As these examples show, “non-solicitation” does not mean “no contact”. There is a range of activities and provider-patient communications that can continue after an exit without breaching the non-solicitation restriction.

On the other hand, a notice directed to specific patients that informs them that the provider is leaving the employer’s practice and identifies a new practice where the patient can receive the same or similar services is much closer to the line of solicitation.

Non-Solicitation and Confidentiality Clauses.

What if a given non-solicitation provision does not restrict a provider’s right to notify patients of his or her departure? The provider might still face constraints in accessing patients’ addresses and other information. Why? The usage and disclosure of patient information, including patients’ medical records, are often limited by another form of restrictive covenant in employment agreements: confidentiality clauses.

Confidentiality clauses usually define patient information and records generated during the provider’s employment as the practice’s property. Such property is confidential and, therefore, not to be used or disclosed following termination of the provider’s employment.

Contrary to common conception, the federal Health Insurance Portability and Accountability Act (HIPAA) and similar state laws do not entitle providers to access or copies of their employers’ patient information and records.

What Is Patient Abandonment?

A non-solicitation provision is usually triggered only by an action. In contrast, patient abandonment is more prone to arise from the failure to properly act.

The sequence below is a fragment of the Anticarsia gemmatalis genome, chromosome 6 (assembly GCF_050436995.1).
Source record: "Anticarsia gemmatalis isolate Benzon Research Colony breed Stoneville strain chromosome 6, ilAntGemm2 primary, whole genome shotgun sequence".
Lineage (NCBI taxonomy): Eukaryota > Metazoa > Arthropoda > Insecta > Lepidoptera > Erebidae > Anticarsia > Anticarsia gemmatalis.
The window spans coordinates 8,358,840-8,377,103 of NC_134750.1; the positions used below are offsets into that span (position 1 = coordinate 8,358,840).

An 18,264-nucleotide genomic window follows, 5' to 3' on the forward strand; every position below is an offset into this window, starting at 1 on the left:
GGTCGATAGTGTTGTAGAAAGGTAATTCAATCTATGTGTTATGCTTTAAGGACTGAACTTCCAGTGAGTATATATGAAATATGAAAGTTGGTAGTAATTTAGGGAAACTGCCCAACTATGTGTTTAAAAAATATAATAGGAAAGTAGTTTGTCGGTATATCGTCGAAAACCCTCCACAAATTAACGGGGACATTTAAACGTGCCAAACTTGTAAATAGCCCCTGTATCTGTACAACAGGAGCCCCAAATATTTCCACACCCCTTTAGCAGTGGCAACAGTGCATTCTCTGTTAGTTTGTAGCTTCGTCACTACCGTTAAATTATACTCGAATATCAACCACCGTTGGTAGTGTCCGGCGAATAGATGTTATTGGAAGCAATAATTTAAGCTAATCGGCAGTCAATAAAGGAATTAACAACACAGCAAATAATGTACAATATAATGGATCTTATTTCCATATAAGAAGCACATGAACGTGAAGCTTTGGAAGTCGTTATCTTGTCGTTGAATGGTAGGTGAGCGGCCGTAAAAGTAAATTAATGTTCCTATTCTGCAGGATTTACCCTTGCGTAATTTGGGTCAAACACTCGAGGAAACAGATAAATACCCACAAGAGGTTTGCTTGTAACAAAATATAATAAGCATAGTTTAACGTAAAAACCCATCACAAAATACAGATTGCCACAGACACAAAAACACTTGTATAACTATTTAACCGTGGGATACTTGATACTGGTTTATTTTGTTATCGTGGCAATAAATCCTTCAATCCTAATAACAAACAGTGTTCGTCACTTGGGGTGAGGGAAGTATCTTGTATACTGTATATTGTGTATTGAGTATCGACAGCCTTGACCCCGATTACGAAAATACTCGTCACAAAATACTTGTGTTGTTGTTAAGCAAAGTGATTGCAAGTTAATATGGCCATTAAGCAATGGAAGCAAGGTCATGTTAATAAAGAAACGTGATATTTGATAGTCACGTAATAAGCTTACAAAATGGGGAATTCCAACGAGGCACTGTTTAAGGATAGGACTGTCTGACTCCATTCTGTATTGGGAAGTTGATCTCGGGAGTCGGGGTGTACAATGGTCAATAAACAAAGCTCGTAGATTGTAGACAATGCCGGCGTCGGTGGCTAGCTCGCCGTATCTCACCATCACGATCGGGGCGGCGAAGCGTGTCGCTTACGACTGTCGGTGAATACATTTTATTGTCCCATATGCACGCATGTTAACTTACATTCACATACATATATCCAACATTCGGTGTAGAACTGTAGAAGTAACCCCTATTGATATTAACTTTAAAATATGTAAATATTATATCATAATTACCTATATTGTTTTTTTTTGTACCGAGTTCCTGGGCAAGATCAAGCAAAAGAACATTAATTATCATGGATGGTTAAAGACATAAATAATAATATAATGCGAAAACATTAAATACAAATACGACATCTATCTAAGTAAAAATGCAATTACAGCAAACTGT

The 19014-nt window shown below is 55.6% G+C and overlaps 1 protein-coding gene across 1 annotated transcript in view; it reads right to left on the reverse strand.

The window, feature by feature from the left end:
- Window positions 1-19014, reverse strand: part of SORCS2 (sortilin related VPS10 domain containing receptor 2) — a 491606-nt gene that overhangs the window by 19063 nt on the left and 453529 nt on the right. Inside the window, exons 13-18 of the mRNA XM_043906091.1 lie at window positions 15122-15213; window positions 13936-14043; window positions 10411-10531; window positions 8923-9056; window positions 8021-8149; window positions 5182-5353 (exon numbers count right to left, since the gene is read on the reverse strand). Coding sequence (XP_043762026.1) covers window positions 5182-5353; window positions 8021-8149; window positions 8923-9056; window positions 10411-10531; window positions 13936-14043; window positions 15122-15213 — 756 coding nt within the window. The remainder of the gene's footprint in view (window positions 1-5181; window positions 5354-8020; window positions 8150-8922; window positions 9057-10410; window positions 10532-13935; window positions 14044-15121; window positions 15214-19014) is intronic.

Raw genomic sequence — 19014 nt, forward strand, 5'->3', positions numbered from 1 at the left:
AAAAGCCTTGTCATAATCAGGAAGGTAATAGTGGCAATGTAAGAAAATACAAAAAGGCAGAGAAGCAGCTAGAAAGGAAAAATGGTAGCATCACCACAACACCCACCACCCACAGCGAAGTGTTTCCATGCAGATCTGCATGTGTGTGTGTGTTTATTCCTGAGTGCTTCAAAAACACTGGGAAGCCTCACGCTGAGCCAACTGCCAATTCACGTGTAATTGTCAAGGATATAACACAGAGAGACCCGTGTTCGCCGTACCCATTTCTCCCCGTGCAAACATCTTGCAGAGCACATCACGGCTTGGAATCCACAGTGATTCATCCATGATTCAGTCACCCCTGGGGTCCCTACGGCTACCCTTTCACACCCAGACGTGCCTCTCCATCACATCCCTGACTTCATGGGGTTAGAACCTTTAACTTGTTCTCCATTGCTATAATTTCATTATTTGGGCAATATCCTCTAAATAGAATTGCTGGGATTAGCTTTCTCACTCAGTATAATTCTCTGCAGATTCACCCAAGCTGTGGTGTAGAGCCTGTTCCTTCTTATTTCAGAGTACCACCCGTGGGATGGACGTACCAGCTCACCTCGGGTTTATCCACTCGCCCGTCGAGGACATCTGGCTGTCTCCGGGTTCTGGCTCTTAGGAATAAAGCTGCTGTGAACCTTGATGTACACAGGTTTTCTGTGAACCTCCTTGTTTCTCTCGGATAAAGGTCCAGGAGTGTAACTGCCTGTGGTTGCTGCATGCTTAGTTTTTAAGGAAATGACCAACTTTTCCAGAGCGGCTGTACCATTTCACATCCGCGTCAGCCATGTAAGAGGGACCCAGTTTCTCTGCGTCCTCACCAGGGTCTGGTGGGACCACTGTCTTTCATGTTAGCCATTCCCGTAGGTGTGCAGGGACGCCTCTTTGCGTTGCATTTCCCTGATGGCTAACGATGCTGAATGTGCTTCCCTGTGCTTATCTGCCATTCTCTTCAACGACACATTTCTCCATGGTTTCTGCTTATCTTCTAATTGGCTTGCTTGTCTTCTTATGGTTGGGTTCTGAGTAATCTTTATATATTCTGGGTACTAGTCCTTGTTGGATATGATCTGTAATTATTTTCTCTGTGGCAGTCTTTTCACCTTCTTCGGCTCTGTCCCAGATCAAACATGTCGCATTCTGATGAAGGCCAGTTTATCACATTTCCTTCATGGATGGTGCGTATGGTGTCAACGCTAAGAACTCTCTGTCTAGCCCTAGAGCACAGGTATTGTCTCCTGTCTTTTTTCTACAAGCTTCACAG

A threshold requirement for a malpractice claim premised on patient abandonment is that there is a patient-provider relationship. Once the relationship is formed, Illinois courts consider abandonment to occur when the provider “refuses to treat [the] patient [while] needing further treatment, without giving the patient a reasonable time to find substitute care.” As a result of such abandonment, the patient must suffer injury.

Clearly, a provider is not susceptible to an allegation of patient abandonment each time a relationship with a patient terminates. Just because a provider ends patient relationships following termination of employment and cannot, by contract, solicit the employer’s patients for further treatment, does not mean that the provider is necessarily at risk of liability for patient abandonment.

The Limits of Liability in Patient Abandonment.

A critical criterion for patient abandonment claims is the need for further treatment. For instance, providers who staff emergency departments, hospitalist programs, and urgent care centers render care that is episodic in nature. In these cases, patients do not expect the same provider to perform related services in the future. Thus, their specialty naturally limits their exposure to allegations of patient abandonment when they leave their jobs.

For providers who form more continuous treatment relationships (e.g., surgeons providing post-operative care to a patient following a procedure), patient abandonment liability can be limited by furnishing notice of termination of the relationship. The key is that the notice affords a “reasonable time to find substitute care.”

See our related video, “Patient Abandonment.”


The Role of the Employer In Avoiding Patient Abandonment.

For many providers, mitigating the risk of patient abandonment requires formally ending the patient-provider relationship and providing information about how to receive the same or similar services. A non-solicitation restriction may prevent the provider from issuing such notice directly.